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Gendered ResistanceWomen, Slavery, and the Legacy of Margaret Garner$
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Mary E. Frederickson and Delores M. Walters

Print publication date: 2013

Print ISBN-13: 9780252037900

Published to Illinois Scholarship Online: April 2017

DOI: 10.5406/illinois/9780252037900.001.0001

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Re(Dis)Covering and Recreating the Cultural Milieu of Margaret Garner

Re(Dis)Covering and Recreating the Cultural Milieu of Margaret Garner

Chapter:
(p.1) Introduction Re(Dis)Covering and Recreating the Cultural Milieu of Margaret Garner
Source:
Gendered Resistance
Author(s):

Delores M. Walters

Publisher:
University of Illinois Press
DOI:10.5406/illinois/9780252037900.003.0001

This introductory chapter focuses on Margaret Garner's story. In 1856, Garner killed her two-year-old daughter and attempted to kill her other three children rather than see them returned to slavery. Her act of infanticide represents the most drastic and extreme form of woman-centered resistance to the brutality of slavery. As such, Garner's desperate solution to “save” her children continues to capture people's interest. Her story symbolizes the impossible choices that were forced upon African Americans burdened by the institution of slavery. It is also relevant to present-day women's resistance to intimate partner violence. Indeed, the theme of women and violence is a continuing reality in the United States and the world.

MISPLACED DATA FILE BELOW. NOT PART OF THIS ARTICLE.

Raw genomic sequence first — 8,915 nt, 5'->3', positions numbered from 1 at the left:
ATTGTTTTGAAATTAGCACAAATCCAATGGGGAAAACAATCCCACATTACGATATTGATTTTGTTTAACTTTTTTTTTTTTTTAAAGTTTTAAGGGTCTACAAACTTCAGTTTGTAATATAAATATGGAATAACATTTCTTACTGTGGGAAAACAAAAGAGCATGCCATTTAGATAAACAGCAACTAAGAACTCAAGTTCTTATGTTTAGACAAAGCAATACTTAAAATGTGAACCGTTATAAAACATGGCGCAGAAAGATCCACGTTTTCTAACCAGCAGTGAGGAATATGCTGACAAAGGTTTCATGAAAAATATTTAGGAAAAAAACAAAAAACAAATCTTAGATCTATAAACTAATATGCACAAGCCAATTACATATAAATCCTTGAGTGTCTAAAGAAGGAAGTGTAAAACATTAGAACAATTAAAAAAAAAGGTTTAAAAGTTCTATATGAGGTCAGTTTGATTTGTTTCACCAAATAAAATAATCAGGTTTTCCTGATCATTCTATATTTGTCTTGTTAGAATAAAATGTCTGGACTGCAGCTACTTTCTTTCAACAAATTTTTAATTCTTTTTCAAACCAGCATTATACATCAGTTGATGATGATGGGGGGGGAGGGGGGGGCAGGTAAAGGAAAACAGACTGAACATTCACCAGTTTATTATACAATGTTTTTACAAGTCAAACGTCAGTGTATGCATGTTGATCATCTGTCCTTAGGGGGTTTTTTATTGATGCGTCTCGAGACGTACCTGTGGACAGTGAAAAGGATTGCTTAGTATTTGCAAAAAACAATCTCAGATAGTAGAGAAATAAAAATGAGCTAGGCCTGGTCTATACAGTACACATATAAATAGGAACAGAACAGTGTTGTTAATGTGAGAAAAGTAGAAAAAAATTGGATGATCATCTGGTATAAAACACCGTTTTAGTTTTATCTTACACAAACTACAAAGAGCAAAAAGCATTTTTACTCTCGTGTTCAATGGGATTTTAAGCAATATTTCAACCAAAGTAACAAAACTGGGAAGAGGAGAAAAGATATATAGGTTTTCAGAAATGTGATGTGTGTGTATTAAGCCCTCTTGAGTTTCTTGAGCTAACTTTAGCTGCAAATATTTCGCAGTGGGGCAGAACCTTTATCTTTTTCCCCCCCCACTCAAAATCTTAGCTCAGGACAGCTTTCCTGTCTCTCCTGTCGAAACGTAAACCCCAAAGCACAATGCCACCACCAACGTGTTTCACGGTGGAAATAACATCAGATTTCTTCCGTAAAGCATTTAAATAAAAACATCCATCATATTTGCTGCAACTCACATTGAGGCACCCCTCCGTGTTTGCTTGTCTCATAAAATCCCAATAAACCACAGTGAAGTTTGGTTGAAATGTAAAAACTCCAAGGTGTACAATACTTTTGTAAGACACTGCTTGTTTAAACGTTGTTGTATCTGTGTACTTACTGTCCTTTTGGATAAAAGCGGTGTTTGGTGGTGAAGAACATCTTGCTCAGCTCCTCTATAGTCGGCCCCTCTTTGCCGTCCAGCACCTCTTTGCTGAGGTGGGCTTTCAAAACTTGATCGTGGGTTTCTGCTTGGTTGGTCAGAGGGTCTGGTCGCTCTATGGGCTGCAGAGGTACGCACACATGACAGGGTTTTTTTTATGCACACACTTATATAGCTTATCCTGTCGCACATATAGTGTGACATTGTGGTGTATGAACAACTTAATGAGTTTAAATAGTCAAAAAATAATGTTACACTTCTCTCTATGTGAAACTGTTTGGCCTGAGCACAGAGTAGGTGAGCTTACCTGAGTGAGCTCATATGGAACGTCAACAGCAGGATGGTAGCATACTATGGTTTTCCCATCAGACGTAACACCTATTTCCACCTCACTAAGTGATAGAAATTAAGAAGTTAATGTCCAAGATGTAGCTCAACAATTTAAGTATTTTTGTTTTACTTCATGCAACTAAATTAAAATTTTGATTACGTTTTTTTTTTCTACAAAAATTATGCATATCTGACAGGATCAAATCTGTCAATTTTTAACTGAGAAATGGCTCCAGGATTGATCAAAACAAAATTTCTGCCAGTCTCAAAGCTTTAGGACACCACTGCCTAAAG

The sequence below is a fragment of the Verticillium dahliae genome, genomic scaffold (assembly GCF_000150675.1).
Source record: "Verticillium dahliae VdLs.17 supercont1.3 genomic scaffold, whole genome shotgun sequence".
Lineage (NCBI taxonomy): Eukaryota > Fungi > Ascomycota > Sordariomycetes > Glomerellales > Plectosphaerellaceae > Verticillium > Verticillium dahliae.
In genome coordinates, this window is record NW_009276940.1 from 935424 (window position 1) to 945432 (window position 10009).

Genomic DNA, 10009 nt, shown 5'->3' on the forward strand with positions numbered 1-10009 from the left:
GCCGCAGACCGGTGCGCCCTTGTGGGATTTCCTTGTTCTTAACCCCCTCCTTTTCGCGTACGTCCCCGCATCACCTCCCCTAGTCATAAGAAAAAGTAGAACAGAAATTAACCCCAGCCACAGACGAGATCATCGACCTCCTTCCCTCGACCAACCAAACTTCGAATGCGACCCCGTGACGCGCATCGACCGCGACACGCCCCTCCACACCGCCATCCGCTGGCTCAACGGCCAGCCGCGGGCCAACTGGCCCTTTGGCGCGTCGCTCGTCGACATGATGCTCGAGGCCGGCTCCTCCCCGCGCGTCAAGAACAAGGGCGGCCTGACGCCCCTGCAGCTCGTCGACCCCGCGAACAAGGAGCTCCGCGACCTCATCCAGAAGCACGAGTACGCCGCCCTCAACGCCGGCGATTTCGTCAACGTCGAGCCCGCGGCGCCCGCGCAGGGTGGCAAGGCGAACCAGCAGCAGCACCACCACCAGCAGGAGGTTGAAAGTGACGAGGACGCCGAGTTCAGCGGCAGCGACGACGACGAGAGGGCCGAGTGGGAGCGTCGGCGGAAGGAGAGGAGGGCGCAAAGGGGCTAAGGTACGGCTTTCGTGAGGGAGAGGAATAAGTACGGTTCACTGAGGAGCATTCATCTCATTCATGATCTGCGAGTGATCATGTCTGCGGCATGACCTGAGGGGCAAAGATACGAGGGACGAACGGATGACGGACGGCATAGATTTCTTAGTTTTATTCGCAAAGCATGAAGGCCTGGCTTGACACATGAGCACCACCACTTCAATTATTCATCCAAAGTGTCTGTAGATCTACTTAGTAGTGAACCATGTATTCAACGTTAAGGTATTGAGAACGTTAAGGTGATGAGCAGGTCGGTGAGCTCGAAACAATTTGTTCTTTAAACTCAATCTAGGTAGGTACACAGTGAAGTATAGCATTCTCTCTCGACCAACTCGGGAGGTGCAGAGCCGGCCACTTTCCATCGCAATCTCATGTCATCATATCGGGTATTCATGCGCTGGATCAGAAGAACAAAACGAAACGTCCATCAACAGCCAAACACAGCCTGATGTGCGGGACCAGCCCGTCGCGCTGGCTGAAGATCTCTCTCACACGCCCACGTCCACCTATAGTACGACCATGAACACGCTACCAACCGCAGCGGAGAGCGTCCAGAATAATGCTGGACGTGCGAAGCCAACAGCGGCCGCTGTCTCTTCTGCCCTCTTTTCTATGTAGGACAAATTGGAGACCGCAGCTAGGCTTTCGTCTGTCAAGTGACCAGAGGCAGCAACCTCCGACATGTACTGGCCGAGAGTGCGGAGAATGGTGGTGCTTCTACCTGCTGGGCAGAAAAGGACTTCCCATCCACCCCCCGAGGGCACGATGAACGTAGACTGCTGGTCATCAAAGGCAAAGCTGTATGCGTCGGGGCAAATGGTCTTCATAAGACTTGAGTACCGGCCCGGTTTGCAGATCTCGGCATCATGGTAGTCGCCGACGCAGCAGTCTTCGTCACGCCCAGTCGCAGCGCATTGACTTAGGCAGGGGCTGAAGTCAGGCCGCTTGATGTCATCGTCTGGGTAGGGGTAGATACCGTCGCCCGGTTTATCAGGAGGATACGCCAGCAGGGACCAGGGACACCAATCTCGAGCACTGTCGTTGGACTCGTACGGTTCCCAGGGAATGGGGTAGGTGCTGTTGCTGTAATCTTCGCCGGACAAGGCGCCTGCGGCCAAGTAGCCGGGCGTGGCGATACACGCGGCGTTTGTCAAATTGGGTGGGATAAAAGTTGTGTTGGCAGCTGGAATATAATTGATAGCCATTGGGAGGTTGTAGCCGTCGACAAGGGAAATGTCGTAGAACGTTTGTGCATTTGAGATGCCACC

Keywords:   Margaret Garner, slavery, infanticide, woman-centered resistance, African Americans, partner violence

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